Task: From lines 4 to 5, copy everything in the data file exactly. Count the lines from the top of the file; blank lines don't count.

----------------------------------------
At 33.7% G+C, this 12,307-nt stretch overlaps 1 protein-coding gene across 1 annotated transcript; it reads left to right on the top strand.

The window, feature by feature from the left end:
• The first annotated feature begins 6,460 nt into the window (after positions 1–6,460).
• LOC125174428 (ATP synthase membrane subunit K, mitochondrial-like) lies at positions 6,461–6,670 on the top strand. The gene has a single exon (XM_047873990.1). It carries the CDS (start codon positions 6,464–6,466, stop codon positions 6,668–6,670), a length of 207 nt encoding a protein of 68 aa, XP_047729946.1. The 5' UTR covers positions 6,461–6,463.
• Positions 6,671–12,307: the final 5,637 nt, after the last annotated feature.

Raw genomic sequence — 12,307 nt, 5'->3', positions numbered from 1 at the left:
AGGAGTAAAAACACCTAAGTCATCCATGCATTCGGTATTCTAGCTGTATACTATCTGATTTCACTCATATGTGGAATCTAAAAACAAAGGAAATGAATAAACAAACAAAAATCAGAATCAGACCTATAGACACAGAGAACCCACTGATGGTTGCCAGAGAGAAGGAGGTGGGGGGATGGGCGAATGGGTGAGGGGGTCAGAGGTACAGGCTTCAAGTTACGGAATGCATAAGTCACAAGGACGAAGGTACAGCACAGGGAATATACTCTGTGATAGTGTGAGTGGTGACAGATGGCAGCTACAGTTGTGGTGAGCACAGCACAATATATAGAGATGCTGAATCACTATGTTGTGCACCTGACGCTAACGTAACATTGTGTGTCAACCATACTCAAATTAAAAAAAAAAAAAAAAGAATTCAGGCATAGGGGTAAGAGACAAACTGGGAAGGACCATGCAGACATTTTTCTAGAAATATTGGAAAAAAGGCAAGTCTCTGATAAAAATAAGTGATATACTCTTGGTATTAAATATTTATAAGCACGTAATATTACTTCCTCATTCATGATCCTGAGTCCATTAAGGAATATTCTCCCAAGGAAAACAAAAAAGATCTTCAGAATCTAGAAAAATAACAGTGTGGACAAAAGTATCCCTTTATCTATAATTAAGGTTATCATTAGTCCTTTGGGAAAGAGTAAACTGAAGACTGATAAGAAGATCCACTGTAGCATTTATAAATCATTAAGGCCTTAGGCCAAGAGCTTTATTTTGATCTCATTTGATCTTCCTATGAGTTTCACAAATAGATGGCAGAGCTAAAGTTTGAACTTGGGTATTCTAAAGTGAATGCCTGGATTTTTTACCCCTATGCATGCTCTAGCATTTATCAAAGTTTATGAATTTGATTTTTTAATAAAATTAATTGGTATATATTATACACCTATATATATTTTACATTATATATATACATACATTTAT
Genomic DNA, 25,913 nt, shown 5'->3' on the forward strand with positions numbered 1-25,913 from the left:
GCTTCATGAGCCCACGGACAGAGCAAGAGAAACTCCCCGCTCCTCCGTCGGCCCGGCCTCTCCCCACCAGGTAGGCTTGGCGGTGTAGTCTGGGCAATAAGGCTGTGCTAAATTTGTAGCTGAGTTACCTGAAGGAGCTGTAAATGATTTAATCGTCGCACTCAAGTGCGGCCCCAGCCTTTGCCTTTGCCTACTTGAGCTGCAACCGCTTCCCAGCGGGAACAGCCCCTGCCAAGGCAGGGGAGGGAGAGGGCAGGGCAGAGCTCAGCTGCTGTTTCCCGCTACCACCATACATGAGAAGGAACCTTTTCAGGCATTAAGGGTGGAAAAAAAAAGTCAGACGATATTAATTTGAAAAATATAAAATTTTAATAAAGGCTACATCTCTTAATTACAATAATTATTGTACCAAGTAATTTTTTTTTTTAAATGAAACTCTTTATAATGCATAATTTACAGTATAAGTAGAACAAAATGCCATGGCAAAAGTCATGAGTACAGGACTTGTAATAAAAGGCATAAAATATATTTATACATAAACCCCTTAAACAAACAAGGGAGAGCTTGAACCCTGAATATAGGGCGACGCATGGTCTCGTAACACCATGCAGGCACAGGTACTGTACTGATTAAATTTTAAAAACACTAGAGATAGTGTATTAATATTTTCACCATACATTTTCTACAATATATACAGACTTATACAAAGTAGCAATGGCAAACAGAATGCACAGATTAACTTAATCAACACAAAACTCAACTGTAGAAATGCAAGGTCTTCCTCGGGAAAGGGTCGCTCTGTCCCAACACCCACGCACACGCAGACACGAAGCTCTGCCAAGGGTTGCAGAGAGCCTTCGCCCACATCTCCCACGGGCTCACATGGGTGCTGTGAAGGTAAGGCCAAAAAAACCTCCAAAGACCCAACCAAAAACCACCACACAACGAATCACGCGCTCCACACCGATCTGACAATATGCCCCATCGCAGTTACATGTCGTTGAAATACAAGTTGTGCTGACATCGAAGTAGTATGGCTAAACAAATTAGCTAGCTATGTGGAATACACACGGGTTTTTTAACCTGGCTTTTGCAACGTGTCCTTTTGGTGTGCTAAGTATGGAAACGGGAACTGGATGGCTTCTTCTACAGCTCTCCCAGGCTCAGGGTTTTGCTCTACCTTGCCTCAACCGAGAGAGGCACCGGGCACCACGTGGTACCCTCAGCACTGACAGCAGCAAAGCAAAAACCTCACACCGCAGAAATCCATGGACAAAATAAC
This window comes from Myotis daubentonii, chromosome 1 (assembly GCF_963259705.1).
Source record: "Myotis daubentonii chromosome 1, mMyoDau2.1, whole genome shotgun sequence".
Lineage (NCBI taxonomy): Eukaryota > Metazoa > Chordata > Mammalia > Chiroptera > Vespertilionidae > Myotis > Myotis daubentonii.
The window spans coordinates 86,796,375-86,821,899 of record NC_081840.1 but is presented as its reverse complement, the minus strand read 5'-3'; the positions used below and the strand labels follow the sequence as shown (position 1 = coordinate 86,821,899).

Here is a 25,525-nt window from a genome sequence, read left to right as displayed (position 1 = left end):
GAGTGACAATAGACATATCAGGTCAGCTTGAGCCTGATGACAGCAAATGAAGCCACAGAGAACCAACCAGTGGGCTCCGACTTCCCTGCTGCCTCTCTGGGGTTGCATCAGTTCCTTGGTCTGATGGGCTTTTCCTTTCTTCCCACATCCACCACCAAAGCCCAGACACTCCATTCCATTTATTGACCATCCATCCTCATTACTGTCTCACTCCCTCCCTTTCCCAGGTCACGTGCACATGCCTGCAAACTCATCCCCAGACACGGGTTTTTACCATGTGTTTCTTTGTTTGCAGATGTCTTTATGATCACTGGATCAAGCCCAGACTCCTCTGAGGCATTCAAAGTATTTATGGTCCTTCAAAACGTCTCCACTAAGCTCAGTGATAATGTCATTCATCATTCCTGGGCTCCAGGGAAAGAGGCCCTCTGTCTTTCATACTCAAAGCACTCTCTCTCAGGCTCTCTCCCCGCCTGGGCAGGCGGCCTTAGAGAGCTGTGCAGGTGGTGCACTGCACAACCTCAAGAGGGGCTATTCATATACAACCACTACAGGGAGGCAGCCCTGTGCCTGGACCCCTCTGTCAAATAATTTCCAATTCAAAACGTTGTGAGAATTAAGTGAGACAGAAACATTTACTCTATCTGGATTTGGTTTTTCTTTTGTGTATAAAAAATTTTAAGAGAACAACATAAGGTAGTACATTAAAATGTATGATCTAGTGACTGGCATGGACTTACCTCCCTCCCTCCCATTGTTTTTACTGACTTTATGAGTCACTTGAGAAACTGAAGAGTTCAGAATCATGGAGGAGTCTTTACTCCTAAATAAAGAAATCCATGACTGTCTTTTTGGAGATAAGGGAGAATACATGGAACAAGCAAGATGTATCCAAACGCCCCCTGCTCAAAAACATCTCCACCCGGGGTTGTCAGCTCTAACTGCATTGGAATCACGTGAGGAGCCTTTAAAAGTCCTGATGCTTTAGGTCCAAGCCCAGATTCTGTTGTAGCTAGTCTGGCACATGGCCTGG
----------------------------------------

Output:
• LOC125174428 (ATP synthase membrane subunit K, mitochondrial-like) lies at positions 6,461–6,670 on the top strand. The gene has a single exon (XM_047873990.1). It carries the CDS (start codon positions 6,464–6,466, stop codon positions 6,668–6,670), a length of 207 nt encoding a protein of 68 aa, XP_047729946.1. The 5' UTR covers positions 6,461–6,463.
• Positions 6,671–12,307: the final 5,637 nt, after the last annotated feature.